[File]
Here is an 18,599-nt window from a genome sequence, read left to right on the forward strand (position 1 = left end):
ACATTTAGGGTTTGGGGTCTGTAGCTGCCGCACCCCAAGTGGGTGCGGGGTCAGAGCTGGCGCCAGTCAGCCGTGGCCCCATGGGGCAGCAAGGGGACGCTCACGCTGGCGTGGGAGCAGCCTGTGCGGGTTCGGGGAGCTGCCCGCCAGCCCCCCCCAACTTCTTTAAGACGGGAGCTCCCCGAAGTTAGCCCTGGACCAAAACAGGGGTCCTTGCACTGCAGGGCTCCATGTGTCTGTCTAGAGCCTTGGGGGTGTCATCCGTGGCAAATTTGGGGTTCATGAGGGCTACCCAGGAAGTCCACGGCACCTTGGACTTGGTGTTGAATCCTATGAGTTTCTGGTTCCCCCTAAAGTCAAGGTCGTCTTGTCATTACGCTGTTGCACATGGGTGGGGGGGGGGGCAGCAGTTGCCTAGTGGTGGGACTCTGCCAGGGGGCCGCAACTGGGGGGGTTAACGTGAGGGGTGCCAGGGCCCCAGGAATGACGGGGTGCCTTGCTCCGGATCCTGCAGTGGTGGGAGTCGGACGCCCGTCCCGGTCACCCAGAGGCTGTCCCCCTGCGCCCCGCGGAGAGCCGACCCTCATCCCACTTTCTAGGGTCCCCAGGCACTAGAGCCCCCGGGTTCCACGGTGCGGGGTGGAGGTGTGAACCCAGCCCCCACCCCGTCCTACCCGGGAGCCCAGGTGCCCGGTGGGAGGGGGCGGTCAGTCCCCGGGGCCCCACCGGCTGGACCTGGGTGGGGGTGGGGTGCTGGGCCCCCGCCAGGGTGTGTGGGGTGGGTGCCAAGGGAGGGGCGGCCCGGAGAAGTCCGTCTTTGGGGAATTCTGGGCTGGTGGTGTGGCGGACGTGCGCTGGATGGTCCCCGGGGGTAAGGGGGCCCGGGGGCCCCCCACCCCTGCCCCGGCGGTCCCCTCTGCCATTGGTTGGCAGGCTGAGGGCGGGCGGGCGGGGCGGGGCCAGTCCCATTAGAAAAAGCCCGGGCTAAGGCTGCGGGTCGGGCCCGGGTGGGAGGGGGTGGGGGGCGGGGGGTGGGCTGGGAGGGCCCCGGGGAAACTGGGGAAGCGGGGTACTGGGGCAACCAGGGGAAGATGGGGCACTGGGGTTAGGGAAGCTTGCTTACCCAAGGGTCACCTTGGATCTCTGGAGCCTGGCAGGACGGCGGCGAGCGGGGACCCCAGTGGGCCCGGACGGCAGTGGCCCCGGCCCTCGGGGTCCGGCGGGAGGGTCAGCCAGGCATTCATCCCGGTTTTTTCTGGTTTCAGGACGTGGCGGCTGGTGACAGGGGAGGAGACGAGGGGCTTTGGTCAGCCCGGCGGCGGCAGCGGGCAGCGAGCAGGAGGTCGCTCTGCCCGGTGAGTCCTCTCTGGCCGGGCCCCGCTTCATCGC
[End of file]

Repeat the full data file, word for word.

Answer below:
Here is an 18,599-nt window from a genome sequence, read left to right on the forward strand (position 1 = left end):
ACATTTAGGGTTTGGGGTCTGTAGCTGCCGCACCCCAAGTGGGTGCGGGGTCAGAGCTGGCGCCAGTCAGCCGTGGCCCCATGGGGCAGCAAGGGGACGCTCACGCTGGCGTGGGAGCAGCCTGTGCGGGTTCGGGGAGCTGCCCGCCAGCCCCCCCCAACTTCTTTAAGACGGGAGCTCCCCGAAGTTAGCCCTGGACCAAAACAGGGGTCCTTGCACTGCAGGGCTCCATGTGTCTGTCTAGAGCCTTGGGGGTGTCATCCGTGGCAAATTTGGGGTTCATGAGGGCTACCCAGGAAGTCCACGGCACCTTGGACTTGGTGTTGAATCCTATGAGTTTCTGGTTCCCCCTAAAGTCAAGGTCGTCTTGTCATTACGCTGTTGCACATGGGTGGGGGGGGGGGCAGCAGTTGCCTAGTGGTGGGACTCTGCCAGGGGGCCGCAACTGGGGGGGTTAACGTGAGGGGTGCCAGGGCCCCAGGAATGACGGGGTGCCTTGCTCCGGATCCTGCAGTGGTGGGAGTCGGACGCCCGTCCCGGTCACCCAGAGGCTGTCCCCCTGCGCCCCGCGGAGAGCCGACCCTCATCCCACTTTCTAGGGTCCCCAGGCACTAGAGCCCCCGGGTTCCACGGTGCGGGGTGGAGGTGTGAACCCAGCCCCCACCCCGTCCTACCCGGGAGCCCAGGTGCCCGGTGGGAGGGGGCGGTCAGTCCCCGGGGCCCCACCGGCTGGACCTGGGTGGGGGTGGGGTGCTGGGCCCCCGCCAGGGTGTGTGGGGTGGGTGCCAAGGGAGGGGCGGCCCGGAGAAGTCCGTCTTTGGGGAATTCTGGGCTGGTGGTGTGGCGGACGTGCGCTGGATGGTCCCCGGGGGTAAGGGGGCCCGGGGGCCCCCCACCCCTGCCCCGGCGGTCCCCTCTGCCATTGGTTGGCAGGCTGAGGGCGGGCGGGCGGGGCGGGGCCAGTCCCATTAGAAAAAGCCCGGGCTAAGGCTGCGGGTCGGGCCCGGGTGGGAGGGGGTGGGGGGCGGGGGGTGGGCTGGGAGGGCCCCGGGGAAACTGGGGAAGCGGGGTACTGGGGCAACCAGGGGAAGATGGGGCACTGGGGTTAGGGAAGCTTGCTTACCCAAGGGTCACCTTGGATCTCTGGAGCCTGGCAGGACGGCGGCGAGCGGGGACCCCAGTGGGCCCGGACGGCAGTGGCCCCGGCCCTCGGGGTCCGGCGGGAGGGTCAGCCAGGCATTCATCCCGGTTTTTTCTGGTTTCAGGACGTGGCGGCTGGTGACAGGGGAGGAGACGAGGGGCTTTGGTCAGCCCGGCGGCGGCAGCGGGCAGCGAGCAGGAGGTCGCTCTGCCCGGTGAGTCCTCTCTGGCCGGGCCCCGCTTCATCGC